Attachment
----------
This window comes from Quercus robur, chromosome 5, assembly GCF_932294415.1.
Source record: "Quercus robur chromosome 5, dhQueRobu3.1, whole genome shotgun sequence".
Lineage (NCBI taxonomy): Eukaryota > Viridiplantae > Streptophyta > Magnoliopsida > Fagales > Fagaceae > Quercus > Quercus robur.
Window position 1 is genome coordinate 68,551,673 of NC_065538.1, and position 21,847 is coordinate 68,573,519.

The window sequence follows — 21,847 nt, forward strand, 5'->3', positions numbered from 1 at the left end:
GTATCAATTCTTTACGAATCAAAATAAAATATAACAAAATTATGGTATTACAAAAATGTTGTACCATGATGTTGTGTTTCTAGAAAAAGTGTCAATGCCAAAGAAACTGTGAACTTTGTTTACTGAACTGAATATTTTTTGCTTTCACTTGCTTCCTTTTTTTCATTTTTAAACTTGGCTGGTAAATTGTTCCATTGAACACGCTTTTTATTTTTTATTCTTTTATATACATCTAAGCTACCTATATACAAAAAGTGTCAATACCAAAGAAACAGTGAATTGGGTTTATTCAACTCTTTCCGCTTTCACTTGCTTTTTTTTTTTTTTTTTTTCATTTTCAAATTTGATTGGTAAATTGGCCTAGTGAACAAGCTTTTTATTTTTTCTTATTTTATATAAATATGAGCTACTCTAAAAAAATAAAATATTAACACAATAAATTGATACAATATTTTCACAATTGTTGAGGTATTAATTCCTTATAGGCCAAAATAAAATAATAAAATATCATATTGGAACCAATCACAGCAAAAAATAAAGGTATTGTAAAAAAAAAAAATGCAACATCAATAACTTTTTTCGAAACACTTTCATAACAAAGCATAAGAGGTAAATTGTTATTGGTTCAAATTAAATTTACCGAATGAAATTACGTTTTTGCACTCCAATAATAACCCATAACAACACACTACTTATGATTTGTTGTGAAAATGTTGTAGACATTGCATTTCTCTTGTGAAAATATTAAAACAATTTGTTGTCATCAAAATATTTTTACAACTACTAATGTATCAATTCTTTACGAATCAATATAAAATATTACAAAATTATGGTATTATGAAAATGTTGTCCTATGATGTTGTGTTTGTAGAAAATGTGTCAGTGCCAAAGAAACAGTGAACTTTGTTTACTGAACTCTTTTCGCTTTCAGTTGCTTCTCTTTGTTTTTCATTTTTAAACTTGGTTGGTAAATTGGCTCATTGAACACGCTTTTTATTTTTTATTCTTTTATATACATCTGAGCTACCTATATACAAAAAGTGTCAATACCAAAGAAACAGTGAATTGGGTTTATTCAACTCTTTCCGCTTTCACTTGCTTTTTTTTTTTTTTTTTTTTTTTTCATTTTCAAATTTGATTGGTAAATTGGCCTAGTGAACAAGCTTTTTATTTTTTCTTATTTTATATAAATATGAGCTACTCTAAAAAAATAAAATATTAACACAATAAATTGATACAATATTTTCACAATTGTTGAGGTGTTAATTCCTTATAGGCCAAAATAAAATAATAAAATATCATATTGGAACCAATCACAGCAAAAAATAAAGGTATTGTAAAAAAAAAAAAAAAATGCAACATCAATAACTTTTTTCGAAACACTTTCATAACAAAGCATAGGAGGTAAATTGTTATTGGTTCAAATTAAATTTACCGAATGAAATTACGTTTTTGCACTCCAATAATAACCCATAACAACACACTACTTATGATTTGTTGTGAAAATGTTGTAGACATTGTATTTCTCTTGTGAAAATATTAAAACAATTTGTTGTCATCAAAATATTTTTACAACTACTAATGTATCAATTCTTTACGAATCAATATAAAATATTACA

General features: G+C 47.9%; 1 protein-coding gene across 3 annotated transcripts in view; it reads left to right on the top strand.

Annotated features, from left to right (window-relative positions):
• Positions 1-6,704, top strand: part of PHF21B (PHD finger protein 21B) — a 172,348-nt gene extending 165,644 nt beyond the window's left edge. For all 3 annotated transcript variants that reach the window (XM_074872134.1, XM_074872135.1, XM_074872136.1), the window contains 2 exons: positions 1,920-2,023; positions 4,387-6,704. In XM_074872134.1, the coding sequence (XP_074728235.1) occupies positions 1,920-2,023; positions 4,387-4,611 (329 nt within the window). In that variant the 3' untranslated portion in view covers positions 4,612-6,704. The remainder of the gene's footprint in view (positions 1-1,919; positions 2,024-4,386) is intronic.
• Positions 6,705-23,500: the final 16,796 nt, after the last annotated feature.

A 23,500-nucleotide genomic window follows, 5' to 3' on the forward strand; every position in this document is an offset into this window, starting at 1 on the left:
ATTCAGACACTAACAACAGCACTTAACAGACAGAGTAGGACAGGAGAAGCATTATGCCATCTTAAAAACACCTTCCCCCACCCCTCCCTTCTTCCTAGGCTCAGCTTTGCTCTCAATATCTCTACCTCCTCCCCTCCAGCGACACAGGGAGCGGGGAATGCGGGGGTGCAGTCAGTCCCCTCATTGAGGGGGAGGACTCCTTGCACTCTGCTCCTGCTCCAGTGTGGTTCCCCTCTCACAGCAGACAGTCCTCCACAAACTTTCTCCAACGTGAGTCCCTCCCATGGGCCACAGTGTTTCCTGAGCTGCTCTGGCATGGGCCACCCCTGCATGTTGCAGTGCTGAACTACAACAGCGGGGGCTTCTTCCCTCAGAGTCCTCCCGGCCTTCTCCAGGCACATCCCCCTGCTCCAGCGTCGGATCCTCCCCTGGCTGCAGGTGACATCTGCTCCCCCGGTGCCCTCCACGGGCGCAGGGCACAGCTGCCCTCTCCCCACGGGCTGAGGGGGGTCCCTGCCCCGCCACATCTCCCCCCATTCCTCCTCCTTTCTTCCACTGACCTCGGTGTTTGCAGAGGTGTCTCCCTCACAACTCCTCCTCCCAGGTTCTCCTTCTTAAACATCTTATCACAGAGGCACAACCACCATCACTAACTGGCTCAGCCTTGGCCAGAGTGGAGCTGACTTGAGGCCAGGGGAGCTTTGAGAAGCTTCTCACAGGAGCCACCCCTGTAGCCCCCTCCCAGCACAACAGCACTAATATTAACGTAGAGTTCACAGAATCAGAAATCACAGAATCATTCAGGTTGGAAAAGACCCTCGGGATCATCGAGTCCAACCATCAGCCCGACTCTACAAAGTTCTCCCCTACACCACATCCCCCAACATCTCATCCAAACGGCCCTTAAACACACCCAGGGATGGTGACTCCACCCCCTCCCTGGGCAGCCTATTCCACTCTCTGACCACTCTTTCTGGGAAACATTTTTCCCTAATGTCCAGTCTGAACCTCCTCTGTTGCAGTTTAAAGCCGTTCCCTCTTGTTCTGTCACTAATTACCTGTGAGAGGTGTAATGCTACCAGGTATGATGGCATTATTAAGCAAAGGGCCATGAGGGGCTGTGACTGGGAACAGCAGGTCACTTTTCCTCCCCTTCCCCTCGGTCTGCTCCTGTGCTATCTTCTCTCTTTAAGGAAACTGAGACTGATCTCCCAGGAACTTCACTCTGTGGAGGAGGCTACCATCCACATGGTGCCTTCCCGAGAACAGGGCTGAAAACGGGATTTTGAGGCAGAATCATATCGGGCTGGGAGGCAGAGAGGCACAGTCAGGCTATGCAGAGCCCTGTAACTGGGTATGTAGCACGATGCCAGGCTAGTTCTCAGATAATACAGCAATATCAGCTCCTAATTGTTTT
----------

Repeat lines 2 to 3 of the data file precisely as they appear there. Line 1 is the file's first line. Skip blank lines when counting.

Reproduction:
Source record: "Quercus robur chromosome 5, dhQueRobu3.1, whole genome shotgun sequence".
Lineage (NCBI taxonomy): Eukaryota > Viridiplantae > Streptophyta > Magnoliopsida > Fagales > Fagaceae > Quercus > Quercus robur.